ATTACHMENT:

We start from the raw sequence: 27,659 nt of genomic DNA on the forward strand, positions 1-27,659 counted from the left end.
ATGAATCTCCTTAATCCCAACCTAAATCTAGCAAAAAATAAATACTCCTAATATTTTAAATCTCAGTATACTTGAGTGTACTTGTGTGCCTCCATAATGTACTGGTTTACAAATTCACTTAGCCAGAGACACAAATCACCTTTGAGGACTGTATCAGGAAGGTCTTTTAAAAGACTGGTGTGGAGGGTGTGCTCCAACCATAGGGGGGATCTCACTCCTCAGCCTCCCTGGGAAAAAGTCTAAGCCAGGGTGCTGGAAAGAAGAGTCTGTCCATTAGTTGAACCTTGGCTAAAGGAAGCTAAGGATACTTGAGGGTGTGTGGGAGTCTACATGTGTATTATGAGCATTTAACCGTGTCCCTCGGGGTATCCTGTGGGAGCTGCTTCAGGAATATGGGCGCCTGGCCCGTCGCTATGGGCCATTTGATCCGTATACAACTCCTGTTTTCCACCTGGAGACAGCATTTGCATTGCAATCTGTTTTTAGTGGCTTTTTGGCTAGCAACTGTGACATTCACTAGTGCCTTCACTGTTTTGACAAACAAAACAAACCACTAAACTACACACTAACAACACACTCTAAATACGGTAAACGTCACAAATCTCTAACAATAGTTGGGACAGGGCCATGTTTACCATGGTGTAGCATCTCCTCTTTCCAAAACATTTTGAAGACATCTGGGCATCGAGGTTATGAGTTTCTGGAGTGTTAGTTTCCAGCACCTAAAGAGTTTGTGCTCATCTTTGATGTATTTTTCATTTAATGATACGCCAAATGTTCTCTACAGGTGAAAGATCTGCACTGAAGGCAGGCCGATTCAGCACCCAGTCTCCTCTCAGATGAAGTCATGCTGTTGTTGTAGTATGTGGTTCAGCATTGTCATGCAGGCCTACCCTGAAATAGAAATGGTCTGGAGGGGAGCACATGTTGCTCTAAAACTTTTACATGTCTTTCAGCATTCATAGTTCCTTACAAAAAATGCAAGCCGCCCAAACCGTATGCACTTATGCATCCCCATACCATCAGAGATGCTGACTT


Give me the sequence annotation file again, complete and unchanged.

We start from the raw sequence: 27,659 nt of genomic DNA on the forward strand, positions 1-27,659 counted from the left end.
ATGAATCTCCTTAATCCCAACCTAAATCTAGCAAAAAATAAATACTCCTAATATTTTAAATCTCAGTATACTTGAGTGTACTTGTGTGCCTCCATAATGTACTGGTTTACAAATTCACTTAGCCAGAGACACAAATCACCTTTGAGGACTGTATCAGGAAGGTCTTTTAAAAGACTGGTGTGGAGGGTGTGCTCCAACCATAGGGGGGATCTCACTCCTCAGCCTCCCTGGGAAAAAGTCTAAGCCAGGGTGCTGGAAAGAAGAGTCTGTCCATTAGTTGAACCTTGGCTAAAGGAAGCTAAGGATACTTGAGGGTGTGTGGGAGTCTACATGTGTATTATGAGCATTTAACCGTGTCCCTCGGGGTATCCTGTGGGAGCTGCTTCAGGAATATGGGCGCCTGGCCCGTCGCTATGGGCCATTTGATCCGTATACAACTCCTGTTTTCCACCTGGAGACAGCATTTGCATTGCAATCTGTTTTTAGTGGCTTTTTGGCTAGCAACTGTGACATTCACTAGTGCCTTCACTGTTTTGACAAACAAAACAAACCACTAAACTACACACTAACAACACACTCTAAATACGGTAAACGTCACAAATCTCTAACAATAGTTGGGACAGGGCCATGTTTACCATGGTGTAGCATCTCCTCTTTCCAAAACATTTTGAAGACATCTGGGCATCGAGGTTATGAGTTTCTGGAGTGTTAGTTTCCAGCACCTAAAGAGTTTGTGCTCATCTTTGATGTATTTTTCATTTAATGATACGCCAAATGTTCTCTACAGGTGAAAGATCTGCACTGAAGGCAGGCCGATTCAGCACCCAGTCTCCTCTCAGATGAAGTCATGCTGTTGTTGTAGTATGTGGTTCAGCATTGTCATGCAGGCCTACCCTGAAATAGAAATGGTCTGGAGGGGAGCACATGTTGCTCTAAAACTTTTACATGTCTTTCAGCATTCATAGTTCCTTACAAAAAATGCAAGCCGCCCAAACCGTATGCACTTATGCATCCCCATACCATCAGAGATGCTGACTT